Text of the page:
2. Include a brief description of what you are planning to accomplish, how, and by when. Set at least 3 goals, but no more than 6. Challenge yourself by making at least 2 of them difficult, but not impossible, to obtain. Be brief but specific here, eg, “I intend to be working full-time as an acupuncturist by January 2017,” or “I will have successfully launched my own naturopathic clinic downtown by June 2017.”
  3. Then, list a more in-depth business description. Answer the “who, what, when, where, why, and hows.” For instance:
  4. Why am I doing this, how will I do this, where will I be working, how will I make money doing it, and when will I reach certain milestones along the path?
  5. Know your audience.
  6. Who are the people using your services? Where do they live? How do they find out about you? What motivates them to come back? Patient retention is far more important for long-term success than patient acquisition, yet it often gets ignored.
  7. Know your competition.
  8. Who are they? Where are they? What do they charge? How do they charge (ie, insurance vs cash)? Why do they do what they do? I often see an arrogance of thinking in new entrepreneurs that they are going to do something dramatically different than anyone else, and therefore better. Don’t fall into that trap without the appropriate data to back it up. You may have found that “something” that is unique, but realize only a few people in a generation are actually able to turn that unique idea into something wildly successful. Finally, answer the question of why you are better than, or at least different from, your competition. Not to be confused with my prior statement of uniqueness, this last question is solely a question of geographic location. Doing something proven to be successful “somewhere else” is often a recipe for local success.
  9. Know your village. In other words, determine who will help you be successful in your endeavors, and list them and what they will do to help. For example:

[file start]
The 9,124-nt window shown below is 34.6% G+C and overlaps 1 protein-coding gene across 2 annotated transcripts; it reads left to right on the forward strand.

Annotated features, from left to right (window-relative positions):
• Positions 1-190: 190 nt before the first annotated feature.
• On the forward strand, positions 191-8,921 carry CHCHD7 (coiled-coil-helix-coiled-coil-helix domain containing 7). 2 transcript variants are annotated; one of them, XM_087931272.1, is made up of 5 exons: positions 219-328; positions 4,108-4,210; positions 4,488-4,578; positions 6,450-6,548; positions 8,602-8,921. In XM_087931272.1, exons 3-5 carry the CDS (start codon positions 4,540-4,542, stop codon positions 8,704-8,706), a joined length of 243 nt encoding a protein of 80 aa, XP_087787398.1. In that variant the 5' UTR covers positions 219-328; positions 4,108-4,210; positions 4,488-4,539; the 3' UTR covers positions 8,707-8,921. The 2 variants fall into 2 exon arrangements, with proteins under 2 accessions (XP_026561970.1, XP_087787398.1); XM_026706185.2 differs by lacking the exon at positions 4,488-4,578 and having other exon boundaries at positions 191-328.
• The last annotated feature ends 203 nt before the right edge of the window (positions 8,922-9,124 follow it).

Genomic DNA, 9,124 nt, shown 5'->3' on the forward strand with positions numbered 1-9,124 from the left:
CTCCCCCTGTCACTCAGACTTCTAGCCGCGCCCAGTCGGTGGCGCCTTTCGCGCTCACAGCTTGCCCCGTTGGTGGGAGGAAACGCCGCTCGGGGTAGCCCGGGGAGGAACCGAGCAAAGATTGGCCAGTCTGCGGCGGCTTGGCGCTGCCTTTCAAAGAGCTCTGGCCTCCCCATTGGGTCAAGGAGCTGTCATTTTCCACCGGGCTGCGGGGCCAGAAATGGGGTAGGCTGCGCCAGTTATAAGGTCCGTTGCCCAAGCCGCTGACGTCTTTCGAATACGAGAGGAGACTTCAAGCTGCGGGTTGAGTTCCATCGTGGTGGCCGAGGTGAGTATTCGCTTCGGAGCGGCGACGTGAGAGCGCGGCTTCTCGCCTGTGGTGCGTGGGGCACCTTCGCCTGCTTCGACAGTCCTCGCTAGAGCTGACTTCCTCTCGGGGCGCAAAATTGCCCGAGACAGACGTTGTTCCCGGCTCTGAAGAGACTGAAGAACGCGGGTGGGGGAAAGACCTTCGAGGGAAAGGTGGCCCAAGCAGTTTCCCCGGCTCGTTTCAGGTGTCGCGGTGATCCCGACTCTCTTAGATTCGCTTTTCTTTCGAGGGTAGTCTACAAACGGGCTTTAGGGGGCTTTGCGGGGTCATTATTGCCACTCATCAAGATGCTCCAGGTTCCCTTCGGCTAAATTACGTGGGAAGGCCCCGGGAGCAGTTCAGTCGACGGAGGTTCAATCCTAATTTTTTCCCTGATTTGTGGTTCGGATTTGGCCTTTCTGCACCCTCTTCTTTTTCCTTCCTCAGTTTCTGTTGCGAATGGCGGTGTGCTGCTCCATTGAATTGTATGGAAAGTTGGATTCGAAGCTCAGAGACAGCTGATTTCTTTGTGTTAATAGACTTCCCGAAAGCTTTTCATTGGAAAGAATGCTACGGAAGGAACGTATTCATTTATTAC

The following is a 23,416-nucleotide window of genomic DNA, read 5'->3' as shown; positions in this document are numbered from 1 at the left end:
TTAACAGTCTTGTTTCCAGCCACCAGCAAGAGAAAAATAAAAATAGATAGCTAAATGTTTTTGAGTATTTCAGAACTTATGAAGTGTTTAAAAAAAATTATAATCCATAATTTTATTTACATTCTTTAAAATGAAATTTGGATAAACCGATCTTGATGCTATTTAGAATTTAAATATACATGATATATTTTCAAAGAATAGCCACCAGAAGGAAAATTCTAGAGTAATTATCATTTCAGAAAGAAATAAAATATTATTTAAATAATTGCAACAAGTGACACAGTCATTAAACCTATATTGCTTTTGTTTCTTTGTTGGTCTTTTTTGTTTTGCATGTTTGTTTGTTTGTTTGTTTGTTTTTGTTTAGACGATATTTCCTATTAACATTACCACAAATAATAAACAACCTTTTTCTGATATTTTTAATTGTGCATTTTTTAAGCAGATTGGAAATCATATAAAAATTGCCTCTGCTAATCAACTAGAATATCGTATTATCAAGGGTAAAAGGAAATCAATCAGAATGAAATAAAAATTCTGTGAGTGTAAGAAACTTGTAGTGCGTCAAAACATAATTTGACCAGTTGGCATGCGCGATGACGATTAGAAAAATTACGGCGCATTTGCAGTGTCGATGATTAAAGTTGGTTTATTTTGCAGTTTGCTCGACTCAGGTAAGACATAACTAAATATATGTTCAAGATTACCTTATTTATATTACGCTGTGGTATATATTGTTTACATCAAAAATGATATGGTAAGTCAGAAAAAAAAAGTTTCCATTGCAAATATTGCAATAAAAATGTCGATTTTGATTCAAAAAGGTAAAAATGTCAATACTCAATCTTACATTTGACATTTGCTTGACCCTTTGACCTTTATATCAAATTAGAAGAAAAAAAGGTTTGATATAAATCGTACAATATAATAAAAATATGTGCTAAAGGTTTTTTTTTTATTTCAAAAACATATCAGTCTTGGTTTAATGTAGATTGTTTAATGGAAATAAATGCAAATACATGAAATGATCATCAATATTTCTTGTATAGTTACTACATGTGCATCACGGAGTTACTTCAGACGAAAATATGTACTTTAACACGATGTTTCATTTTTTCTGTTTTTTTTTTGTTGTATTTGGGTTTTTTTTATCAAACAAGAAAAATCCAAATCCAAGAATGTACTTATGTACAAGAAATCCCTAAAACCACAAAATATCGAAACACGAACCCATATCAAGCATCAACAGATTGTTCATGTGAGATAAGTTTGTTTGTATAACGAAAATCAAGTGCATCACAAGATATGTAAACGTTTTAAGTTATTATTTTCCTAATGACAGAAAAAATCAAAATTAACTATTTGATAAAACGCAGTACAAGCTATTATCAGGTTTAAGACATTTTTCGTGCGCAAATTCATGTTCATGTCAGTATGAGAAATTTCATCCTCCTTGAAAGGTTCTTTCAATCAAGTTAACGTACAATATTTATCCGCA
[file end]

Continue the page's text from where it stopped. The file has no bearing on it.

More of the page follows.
10. Sales and Marketing companies
  11. Employees, 3rd-party services
  12. Referral sources
  13. Friends, relatives, and loved ones
  14. Address the potential roadblocks in your path to success and how you plan to overcome them.
  15. Realize that profit or increasing your income is not a 4-letter word; if you make no money, you have no mission. As such, you need to answer the question: How will I make more money doing this in the future? Include some basic projections.

I’ll leave you with this: When you review your plan, remember its OK if you didn’t meet all of your goals; they are supposed to be difficult to attain. In fact, if you met all of them I’d say you are not challenging yourself enough.

I would love to hear any comments you might have: matthewj@mtslgroup.com

References:

  1. Association of Accredited Naturopathic Medical Colleges. 2015 Graduate Success and Compensation Study. May 9, 2016. AANMC Web site. https://aanmc.org/wp-content/uploads/2016/05/AANMC-2015-Alumni-Survey-Report_FINAL-5.9.16.pdf. Accessed July 15, 2016.
  2. Jacobsen M. Starting a New Practice: To Thine Own Self Be True. Naturopathic Doctor News & Review. June 2016;12(6). NDNR Web site. http://ndnr.com/practice-building/starting-a-new-practice-to-thine-own-self-be-true/. Accessed July 1, 2016.

MatthewJacobsenMatthew Jacobsen, Business Operations Provider, has a bachelor’s degree in business administration, and an associates degree in accounting. Over the last 18 years, Mr Jacobsen has developed practical, on-the-job experience in various facets of business, including banking, finance, and healthcare. Prior to launching MTSL Group, he held the titles of Credit Manager, General Manager, and COO in locally-owned, small-to-midsize companies, serving several different sectors.